Zanzibaris or Amakhuwa?

Sufi Networks in South Africa, Mozambique and the Indian Ocean

Publikation: Bidrag til tidsskriftTidsskriftartikelForskningpeer review

Resumé

This article investigates the role of Sufi networks in keeping Durban's ‘Zanzibari’ community of African Muslims together and developing their response to social change and political developments from the 1950s to the post-apartheid period. It focuses on the importance of religion in giving meaning to notions of community, and discusses the importance of the Makua language in maintaining links with northern Mozambique and framing understandings of Islam. The transmission of ritual practices of the Rifaiyya, Qadiriyya, and Shadhiliyya Sufi brotherhoods is highlighted, as is the significance of Maputo as a node for such linkages. The article discusses change over time in notions of cosmopolitanism, diaspora, and belonging, and examines new types of interactions after 1994 between people identifying themselves as Amakhuwa in Durban and Mozambique.
OriginalsprogEngelsk
TidsskriftJournal of African History
Vol/bind55
Udgave nummer2
Sider (fra-til)191-210
Antal sider19
ISSN0021-8537
DOI
StatusUdgivet - 29 maj 2014

Citer dette

@article{4abfac6cca4f4f58a3566338e0031ff6,
title = "Zanzibaris or Amakhuwa?: Sufi Networks in South Africa, Mozambique and the Indian Ocean",
abstract = "This article investigates the role of Sufi networks in keeping Durban's ‘Zanzibari’ community of African Muslims together and developing their response to social change and political developments from the 1950s to the post-apartheid period. It focuses on the importance of religion in giving meaning to notions of community, and discusses the importance of the Makua language in maintaining links with northern Mozambique and framing understandings of Islam. The transmission of ritual practices of the Rifaiyya, Qadiriyya, and Shadhiliyya Sufi brotherhoods is highlighted, as is the significance of Maputo as a node for such linkages. The article discusses change over time in notions of cosmopolitanism, diaspora, and belonging, and examines new types of interactions after 1994 between people identifying themselves as Amakhuwa in Durban and Mozambique.",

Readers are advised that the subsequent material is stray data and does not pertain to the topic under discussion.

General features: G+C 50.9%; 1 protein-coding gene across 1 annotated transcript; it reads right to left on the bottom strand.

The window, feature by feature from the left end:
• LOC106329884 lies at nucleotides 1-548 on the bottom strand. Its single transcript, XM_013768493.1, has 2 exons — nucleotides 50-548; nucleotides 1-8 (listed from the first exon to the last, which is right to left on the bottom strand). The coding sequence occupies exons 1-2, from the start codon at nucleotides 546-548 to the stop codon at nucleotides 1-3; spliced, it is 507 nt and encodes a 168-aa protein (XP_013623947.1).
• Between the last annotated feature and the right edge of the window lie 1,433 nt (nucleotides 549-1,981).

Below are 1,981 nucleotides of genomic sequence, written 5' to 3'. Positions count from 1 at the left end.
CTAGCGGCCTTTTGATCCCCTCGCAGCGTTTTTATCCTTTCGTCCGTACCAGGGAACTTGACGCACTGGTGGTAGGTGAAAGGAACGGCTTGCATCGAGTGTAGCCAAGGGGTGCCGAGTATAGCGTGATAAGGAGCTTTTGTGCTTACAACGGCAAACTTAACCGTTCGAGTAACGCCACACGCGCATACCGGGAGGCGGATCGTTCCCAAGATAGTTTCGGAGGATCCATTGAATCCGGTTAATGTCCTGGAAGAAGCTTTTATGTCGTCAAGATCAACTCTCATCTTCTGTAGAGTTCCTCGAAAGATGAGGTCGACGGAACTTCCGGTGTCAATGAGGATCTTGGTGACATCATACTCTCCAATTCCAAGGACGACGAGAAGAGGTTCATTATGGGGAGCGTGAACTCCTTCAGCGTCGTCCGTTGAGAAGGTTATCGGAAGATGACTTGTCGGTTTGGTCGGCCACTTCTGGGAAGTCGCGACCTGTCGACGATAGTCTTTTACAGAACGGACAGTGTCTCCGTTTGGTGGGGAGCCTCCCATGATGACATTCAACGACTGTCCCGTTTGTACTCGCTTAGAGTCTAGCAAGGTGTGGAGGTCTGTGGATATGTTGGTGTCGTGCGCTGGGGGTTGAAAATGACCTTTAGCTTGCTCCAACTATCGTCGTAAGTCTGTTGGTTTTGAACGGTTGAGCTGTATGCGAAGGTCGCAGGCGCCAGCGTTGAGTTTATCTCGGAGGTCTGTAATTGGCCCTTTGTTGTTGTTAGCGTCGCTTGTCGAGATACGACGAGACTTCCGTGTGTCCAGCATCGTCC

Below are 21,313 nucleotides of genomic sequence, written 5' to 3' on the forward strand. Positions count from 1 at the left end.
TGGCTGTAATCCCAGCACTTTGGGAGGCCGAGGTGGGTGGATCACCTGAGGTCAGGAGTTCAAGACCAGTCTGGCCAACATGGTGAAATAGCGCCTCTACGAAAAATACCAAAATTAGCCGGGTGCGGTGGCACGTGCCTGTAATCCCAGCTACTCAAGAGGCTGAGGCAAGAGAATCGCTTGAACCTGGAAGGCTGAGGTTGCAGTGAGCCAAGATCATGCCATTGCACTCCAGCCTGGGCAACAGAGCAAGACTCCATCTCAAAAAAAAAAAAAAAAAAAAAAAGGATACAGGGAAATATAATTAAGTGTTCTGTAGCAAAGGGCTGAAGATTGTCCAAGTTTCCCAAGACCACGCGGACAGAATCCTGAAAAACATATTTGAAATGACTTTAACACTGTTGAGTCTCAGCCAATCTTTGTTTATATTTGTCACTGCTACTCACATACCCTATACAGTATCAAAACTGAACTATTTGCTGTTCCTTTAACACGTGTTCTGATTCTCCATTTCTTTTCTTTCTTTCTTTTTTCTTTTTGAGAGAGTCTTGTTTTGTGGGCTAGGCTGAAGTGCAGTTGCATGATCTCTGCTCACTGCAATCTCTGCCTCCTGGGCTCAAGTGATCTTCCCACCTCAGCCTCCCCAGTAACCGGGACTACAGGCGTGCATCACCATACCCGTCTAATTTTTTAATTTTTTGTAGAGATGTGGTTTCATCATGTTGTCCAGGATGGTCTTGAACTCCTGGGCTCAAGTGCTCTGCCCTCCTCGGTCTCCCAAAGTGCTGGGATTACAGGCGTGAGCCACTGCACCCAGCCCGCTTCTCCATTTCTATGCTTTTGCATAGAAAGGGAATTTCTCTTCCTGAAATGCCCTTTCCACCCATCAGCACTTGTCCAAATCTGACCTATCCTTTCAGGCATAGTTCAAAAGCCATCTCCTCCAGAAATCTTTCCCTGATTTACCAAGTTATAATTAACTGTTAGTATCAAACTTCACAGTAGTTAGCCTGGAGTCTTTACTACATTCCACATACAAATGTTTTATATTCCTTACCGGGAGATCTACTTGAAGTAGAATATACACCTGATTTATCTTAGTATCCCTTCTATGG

author = "Preben Kaarsholm",
year = "2014",
month = "5",
day = "29",
doi = "10.1017/S0021853714000085",
language = "English",
volume = "55",
pages = "191--210",
journal = "Journal of African History",
issn = "0021-8537",
publisher = "Cambridge University Press",
number = "2",

}

Zanzibaris or Amakhuwa? Sufi Networks in South Africa, Mozambique and the Indian Ocean. / Kaarsholm, Preben.

I: Journal of African History, Bind 55, Nr. 2, 29.05.2014, s. 191-210.

Publikation: Bidrag til tidsskriftTidsskriftartikelForskningpeer review

TY - JOUR

T1 - Zanzibaris or Amakhuwa?

T2 - Sufi Networks in South Africa, Mozambique and the Indian Ocean

AU - Kaarsholm, Preben

PY - 2014/5/29

Y1 - 2014/5/29

N2 - This article investigates the role of Sufi networks in keeping Durban's ‘Zanzibari’ community of African Muslims together and developing their response to social change and political developments from the 1950s to the post-apartheid period. It focuses on the importance of religion in giving meaning to notions of community, and discusses the importance of the Makua language in maintaining links with northern Mozambique and framing understandings of Islam. The transmission of ritual practices of the Rifaiyya, Qadiriyya, and Shadhiliyya Sufi brotherhoods is highlighted, as is the significance of Maputo as a node for such linkages. The article discusses change over time in notions of cosmopolitanism, diaspora, and belonging, and examines new types of interactions after 1994 between people identifying themselves as Amakhuwa in Durban and Mozambique.

AB - This article investigates the role of Sufi networks in keeping Durban's ‘Zanzibari’ community of African Muslims together and developing their response to social change and political developments from the 1950s to the post-apartheid period. It focuses on the importance of religion in giving meaning to notions of community, and discusses the importance of the Makua language in maintaining links with northern Mozambique and framing understandings of Islam. The transmission of ritual practices of the Rifaiyya, Qadiriyya, and Shadhiliyya Sufi brotherhoods is highlighted, as is the significance of Maputo as a node for such linkages. The article discusses change over time in notions of cosmopolitanism, diaspora, and belonging, and examines new types of interactions after 1994 between people identifying themselves as Amakhuwa in Durban and Mozambique.

U2 - 10.1017/S0021853714000085

DO - 10.1017/S0021853714000085

M3 - Journal article

VL - 55

SP - 191

EP - 210

JO - Journal of African History

JF - Journal of African History

SN - 0021-8537

IS - 2

ER -